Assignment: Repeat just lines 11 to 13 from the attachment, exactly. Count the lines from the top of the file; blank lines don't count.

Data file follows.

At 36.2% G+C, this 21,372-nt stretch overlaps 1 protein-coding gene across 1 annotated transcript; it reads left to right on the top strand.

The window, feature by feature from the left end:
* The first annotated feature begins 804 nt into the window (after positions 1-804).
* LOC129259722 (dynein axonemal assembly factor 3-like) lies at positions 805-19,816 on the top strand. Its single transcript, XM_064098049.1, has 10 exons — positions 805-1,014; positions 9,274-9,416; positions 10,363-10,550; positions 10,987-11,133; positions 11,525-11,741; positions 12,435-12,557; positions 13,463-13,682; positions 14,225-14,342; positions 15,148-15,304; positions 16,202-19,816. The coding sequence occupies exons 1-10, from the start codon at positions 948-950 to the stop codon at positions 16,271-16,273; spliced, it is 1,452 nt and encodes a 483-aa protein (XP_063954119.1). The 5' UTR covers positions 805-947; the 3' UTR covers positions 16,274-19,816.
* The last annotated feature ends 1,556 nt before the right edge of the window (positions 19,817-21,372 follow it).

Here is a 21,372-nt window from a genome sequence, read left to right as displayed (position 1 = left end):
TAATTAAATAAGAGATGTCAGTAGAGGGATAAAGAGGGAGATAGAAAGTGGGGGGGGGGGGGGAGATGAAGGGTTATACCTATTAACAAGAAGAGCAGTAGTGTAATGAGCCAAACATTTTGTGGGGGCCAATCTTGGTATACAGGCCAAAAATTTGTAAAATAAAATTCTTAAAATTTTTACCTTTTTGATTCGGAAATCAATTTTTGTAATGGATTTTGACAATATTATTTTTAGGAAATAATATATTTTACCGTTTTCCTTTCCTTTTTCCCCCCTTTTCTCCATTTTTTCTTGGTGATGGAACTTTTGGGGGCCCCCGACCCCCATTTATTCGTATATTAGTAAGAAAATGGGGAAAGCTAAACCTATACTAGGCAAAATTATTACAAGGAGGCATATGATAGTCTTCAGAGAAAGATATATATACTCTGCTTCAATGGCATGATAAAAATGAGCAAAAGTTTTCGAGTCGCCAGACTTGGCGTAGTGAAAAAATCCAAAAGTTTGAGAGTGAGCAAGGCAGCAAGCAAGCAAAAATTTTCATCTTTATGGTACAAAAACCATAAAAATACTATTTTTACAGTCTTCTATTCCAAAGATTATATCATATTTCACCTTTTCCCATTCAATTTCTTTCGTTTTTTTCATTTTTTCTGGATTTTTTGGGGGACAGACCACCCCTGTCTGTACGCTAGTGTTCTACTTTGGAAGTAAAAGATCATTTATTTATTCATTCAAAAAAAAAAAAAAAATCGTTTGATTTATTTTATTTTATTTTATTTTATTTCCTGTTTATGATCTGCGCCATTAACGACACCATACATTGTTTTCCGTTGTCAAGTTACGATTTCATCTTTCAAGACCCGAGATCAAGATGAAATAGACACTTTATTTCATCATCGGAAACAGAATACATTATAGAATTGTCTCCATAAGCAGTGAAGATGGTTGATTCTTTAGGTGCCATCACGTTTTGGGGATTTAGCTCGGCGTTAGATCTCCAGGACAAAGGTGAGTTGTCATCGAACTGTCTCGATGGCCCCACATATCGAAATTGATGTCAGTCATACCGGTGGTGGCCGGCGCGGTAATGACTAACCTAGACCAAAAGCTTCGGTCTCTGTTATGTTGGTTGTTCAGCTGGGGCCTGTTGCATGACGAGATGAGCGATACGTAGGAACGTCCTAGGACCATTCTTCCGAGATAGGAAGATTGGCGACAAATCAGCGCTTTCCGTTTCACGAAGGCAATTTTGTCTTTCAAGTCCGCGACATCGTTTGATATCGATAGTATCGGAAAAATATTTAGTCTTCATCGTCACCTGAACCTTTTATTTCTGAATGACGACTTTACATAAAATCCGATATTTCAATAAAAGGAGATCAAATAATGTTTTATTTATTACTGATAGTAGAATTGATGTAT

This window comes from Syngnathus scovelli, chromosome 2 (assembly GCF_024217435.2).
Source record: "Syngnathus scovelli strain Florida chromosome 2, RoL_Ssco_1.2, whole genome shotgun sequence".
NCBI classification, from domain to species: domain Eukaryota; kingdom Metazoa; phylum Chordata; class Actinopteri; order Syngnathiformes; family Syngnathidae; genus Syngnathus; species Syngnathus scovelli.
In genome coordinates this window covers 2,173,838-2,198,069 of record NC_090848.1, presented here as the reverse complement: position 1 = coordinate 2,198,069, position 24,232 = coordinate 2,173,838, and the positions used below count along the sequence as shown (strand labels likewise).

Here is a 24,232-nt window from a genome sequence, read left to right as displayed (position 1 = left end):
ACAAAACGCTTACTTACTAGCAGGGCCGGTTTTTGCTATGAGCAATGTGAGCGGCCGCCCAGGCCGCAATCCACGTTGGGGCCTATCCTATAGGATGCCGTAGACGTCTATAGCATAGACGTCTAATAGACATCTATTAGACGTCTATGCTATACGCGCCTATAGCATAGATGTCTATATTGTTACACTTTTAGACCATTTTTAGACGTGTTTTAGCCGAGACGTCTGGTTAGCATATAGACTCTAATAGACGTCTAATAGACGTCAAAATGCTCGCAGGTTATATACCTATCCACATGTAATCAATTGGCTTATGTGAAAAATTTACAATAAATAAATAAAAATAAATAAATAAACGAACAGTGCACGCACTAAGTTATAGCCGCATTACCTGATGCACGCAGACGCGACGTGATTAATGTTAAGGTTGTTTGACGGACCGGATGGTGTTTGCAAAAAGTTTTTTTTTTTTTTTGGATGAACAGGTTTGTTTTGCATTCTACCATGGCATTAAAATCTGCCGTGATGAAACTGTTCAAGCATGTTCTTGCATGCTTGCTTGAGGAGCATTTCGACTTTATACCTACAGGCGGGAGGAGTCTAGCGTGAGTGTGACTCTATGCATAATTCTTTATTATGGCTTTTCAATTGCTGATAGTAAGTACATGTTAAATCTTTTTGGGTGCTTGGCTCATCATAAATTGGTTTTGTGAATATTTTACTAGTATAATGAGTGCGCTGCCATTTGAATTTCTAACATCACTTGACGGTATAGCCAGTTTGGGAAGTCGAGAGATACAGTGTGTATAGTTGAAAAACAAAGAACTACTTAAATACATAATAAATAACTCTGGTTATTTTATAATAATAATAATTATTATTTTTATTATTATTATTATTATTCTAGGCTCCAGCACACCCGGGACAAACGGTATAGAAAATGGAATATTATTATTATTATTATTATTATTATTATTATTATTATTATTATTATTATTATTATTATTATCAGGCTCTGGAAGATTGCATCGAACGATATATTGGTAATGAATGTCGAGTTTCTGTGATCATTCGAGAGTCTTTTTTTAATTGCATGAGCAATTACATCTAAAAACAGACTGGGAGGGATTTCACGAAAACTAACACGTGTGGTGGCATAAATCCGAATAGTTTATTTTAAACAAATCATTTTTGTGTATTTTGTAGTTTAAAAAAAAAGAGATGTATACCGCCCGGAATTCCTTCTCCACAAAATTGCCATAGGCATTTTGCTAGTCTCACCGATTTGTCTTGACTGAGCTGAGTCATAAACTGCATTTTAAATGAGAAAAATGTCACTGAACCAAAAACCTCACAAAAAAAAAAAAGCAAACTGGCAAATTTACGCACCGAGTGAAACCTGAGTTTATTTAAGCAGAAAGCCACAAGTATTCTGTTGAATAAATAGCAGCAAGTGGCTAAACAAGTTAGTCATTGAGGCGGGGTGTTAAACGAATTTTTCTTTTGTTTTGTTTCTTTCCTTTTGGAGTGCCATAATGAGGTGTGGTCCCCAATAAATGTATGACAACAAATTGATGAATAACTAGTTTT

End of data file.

In genome coordinates this window covers 2,173,838-2,198,069 of record NC_090848.1, presented here as the reverse complement: position 1 = coordinate 2,198,069, position 24,232 = coordinate 2,173,838, and the positions used below count along the sequence as shown (strand labels likewise).

Here is a 24,232-nt window from a genome sequence, read left to right as displayed (position 1 = left end):
ACAAAACGCTTACTTACTAGCAGGGCCGGTTTTTGCTATGAGCAATGTGAGCGGCCGCCCAGGCCGCAATCCACGTTGGGGCCTATCCTATAGGATGCCGTAGACGTCTATAGCATAGACGTCTAATAGACATCTATTAGACGTCTATGCTATACGCGCCTATAGCATAGATGTCTATATTGTTACACTTTTAGACCATTTTTAGACGTGTTTTAGCCGAGACGTCTGGTTAGCATATAGACTCTAATAGACGTCTAATAGACGTCAAAATGCTCGCAGGTTATATACCTATCCACATGTAATCAATTGGCTTATGTGAAAAATTTACAATAAATAAATAAAAATAAATAAATAAACGAACAGTGCACGCACTAAGTTATAGCCGCATTACCTGATGCACGCAGACGCGACGTGATTAATGTTAAGGTTGTTTGACGGACCGGATGGTGTTTGCAAAAAGTTTTTTTTTTTTTTTGGATGAACAGGTTTGTTTTGCATTCTACCATGGCATTAAAATCTGCCGTGATGAAACTGTTCAAGCATGTTCTTGCATGCTTGCTTGAGGAGCATTTCGACTTTATACCTACAGGCGGGAGGAGTCTAGCGTGAGTGTGACTCTATGCATAATTCTTTATTATGGCTTTTCAATTGCTGATAGTAAGTACATGTTAAATCTTTTTGGGTGCTTGGCTCATCATAAATTGGTTTTGTGAATATTTTACTAGTATAATGAGTGCGCTGCCATTTGAATTTCTAACATCACTTGACGGTATAGCCAGTTTGGGAAGTCGAGAGATACAGTGTGTATAGTTGAAAAACAAAGAACTACTTAAATACATAATAAATAACTCTGGTTATTTTATAATAATAATAATTATTATTTTTATTATTATTATTATTATTCTAGGCTCCAGCACACCCGGGACAAACGGTATAGAAAATGGAATATTATTATTATTATTATTATTATTATTATTATTATTATTATTATTATTATTATTATTATTATCAGGCTCTGGAAGATTGCATCGAACGATATATTGGTAATGAATGTCGAGTTTCTGTGATCATTCGAGAGTCTTTTTTTAATTGCATGAGCAATTACATCTAAAAACAGACTGGGAGGGATTTCACGAAAACTAACACGTGTGGTGGCATAAATCCGAATAGTTTATTTTAAACAAATCATTTTTGTGTATTTTGTAGTTTAAAAAAAAAGAGATGTATACCGCCCGGAATTCCTTCTCCACAAAATTGCCATAGGCATTTTGCTAGTCTCACCGATTTGTCTTGACTGAGCTGAGTCATAAACTGCATTTTAAATGAGAAAAATGTCACTGAACCAAAAACCTCACAAAAAAAAAAAAGCAAACTGGCAAATTTACGCACCGAGTGAAACCTGAGTTTATTTAAGCAGAAAGCCACAAGTATTCTGTTGAATAAATAGCAGCAAGTGGCTAAACAAGTTAGTCATTGAGGCGGGGTGTTAAACGAATTTTTCTTTTGTTTTGTTTCTTTCCTTTTGGAGTGCCATAATGAGGTGTGGTCCCCAATAAATGTATGACAACAAATTGATGAATAACTAGTTTT